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Elmwood-Transcona candidates: Lawrence Toet (CPC), Daniel Blaikie (NDP), Andrea Richardson-Lipon (Liberal), Kim Parke (Green)
What's happening in this battleground riding?
Ryan Poirier didn't vote in the 2011 election -- he couldn't yet. He wasn't 18. "I probably would have voted Green," he recalled, noting that he wasn't very aware of what was happening in his riding.
That's changed now. Poirier, a resident of Elmwood-Transcona in Winnipeg, lives in a key swing riding where the NDP and Conservatives are engaged in a tight race. Last election, the NDP candidate lost by less than a 1,000 votes to the Conservatives.
Poirier is now going to vote strategically with whoever he thinks can beat the Conservatives. "I would not have strategically voted last election; I would have been more idealistic," Poirier said. "Now unfortunately, I am unable to do that."
He's volunteered with Leadnow, an organization whose mandate, according to their website, is to defend Canadian democratic values. They have made it their goal to ensure that "anybody but Harper" and the Conservatives are elected this fall.
Amara Possian, the election campaign manager for Leadnow, explained that they have identified 72 ridings across the country that could potentially swing away from the Conservatives, and have 11 target ridings where they are campaigning on the ground. "Those we picked based on geographic distribution and where the Leadnow community was strong." Elmwood-Transcona is one of them.
Historically, the riding had been strictly orange -- the NDP's Bill Blaikie had an almost 30-year run as the MP for Elmwood-Transcona, from 1979 to 2008. Jim Maloway won the seat in 2008, but lost in 2011 to Conservative candidate Lawrence Toet. Some believe that fatigue with the provincial NDP, who have been in power since 1999, may have contributed to Maloway's loss.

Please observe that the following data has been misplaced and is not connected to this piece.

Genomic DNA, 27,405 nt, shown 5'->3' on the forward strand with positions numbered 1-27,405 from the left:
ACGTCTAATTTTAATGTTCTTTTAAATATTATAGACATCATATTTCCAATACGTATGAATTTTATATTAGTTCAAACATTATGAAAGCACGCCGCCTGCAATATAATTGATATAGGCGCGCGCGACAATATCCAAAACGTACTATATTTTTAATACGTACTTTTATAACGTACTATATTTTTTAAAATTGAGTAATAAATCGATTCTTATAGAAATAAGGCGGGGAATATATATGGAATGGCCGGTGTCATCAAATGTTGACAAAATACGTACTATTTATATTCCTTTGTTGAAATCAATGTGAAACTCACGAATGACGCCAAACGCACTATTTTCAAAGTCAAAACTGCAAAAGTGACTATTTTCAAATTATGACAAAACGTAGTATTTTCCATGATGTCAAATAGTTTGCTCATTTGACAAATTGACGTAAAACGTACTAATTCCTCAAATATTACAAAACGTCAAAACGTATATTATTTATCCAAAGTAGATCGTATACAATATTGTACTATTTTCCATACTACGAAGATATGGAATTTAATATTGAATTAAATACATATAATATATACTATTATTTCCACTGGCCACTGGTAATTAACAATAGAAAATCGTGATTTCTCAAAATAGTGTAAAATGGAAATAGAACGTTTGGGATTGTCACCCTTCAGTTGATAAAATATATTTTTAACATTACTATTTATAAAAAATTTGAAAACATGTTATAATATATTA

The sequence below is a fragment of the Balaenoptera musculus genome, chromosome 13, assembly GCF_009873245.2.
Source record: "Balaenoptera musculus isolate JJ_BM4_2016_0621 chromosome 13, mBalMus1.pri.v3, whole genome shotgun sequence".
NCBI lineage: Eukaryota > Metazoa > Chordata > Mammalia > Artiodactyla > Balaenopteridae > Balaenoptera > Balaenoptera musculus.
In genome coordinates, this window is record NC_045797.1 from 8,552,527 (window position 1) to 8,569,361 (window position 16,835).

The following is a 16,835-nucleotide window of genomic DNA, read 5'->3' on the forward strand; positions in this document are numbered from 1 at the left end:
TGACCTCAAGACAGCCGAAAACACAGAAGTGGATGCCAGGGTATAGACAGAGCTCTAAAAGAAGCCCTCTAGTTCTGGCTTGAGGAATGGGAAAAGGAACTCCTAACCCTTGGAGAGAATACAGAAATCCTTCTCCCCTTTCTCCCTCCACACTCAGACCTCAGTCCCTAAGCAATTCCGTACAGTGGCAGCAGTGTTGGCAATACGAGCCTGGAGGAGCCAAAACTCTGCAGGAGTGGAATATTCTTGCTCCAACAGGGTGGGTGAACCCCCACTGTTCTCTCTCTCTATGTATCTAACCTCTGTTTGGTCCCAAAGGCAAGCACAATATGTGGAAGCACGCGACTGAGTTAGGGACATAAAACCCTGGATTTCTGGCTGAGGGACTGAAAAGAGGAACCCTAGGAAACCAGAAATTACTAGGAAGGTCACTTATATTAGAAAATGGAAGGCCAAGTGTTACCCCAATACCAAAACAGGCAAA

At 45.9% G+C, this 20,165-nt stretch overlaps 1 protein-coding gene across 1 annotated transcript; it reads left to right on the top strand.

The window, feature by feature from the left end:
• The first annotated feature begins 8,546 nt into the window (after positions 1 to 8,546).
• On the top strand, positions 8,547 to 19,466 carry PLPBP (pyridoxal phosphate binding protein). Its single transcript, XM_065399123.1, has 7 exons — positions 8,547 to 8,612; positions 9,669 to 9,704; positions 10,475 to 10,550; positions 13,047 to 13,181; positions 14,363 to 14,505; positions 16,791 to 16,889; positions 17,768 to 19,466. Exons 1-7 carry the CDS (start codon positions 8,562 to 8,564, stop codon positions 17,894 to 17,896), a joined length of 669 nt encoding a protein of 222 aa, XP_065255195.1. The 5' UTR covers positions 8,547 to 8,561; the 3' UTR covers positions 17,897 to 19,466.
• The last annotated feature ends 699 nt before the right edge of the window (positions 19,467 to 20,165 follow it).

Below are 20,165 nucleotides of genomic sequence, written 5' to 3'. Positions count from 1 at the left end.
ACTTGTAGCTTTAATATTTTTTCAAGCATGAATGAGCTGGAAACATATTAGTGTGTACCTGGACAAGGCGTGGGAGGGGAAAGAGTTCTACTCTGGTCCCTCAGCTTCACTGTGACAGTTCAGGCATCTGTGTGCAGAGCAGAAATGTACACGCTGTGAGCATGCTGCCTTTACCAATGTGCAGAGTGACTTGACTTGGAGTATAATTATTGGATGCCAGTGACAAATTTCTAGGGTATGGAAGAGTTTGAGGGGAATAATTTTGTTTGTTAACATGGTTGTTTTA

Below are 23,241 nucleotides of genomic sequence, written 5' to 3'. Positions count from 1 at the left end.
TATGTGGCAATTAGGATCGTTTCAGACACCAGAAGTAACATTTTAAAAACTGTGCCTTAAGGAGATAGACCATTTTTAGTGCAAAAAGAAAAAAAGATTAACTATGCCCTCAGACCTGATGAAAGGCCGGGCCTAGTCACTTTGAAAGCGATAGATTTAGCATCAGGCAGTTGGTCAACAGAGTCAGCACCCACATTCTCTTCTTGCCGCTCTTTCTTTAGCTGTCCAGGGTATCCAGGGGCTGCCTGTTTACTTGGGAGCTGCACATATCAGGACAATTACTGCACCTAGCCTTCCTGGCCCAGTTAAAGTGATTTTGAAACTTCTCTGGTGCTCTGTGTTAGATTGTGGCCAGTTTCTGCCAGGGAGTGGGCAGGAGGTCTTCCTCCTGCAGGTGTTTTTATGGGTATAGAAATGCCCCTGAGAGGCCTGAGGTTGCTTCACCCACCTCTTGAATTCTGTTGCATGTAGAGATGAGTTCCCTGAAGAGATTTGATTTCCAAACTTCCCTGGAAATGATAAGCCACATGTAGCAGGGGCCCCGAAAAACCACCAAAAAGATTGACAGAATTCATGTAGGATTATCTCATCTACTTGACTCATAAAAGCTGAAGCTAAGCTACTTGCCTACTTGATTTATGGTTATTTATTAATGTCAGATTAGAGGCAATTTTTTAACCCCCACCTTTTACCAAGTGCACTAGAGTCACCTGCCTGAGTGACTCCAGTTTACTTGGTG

The east-side Winnipeg area is a diverse area, said Joseph Wasylycia-Leis, Leadnow's regional field organizer for Winnipeg, with some parts blue-collar with others steadily becoming more gentrified.
According to a CBC report, an Environics poll commissioned by Leadnow in late Sept. had Toet just two points ahead of the NDP's Daniel Blaikie -- Bill Blaikie's son. A poll taken in August had given Blaikie a much larger lead.
Leadnow still believes they can push Toet out on election day. "Our campaign appeals to Canadians from all parts of the political spectrum and people who have never considered themselves on the political spectrum," Wasylycia-Leis said. They are focused on building a block of voters who will vote for the candidate who has the best shot of beating Toet, determined by consulting everyone who signs one of Leadnow's Vote Together pledges.
They have been out campaigning since February, and since then have had 1,500 pledges. Wasylycia-Leis said that they have knocked on 9,000 doors and spoken to roughly 4,000 people in the riding.
Council of Canadians have also identified Elmwood-Transcona as one of their ridings to watch. Dylan Penner, a democracy campaigner for Council of Canadians, said in an email to rabble that they aren't encouraging people to vote for any specific party. "We're organizing on the basis that increasing voter turnout increases the potential for change," he wrote.
Blaikie appears to also be capitalizing on the push for strategic voting in the riding. In a Oct. 2 CBC report, residents reporting receiving mail-outs from the campaign that said Blaikie was the only person who could defeat "Stephen Harper's candidate." Toet previously told the CBC he welcomes the challenge.
If you're interested in what happened in this riding in the 2011 election, look no further:
CPC 16,086; 46.91 per cent
NDP 15,364; 44.81 per cent
Liberals 1,779; 5.19 per cent
Green 1,053; 3.07 per cent
Others 7; 0.02 per cent
H.G. Watson is the associate editor at J-source and former rabble labour beat reporter. Follow her on twitter @HG_Watson.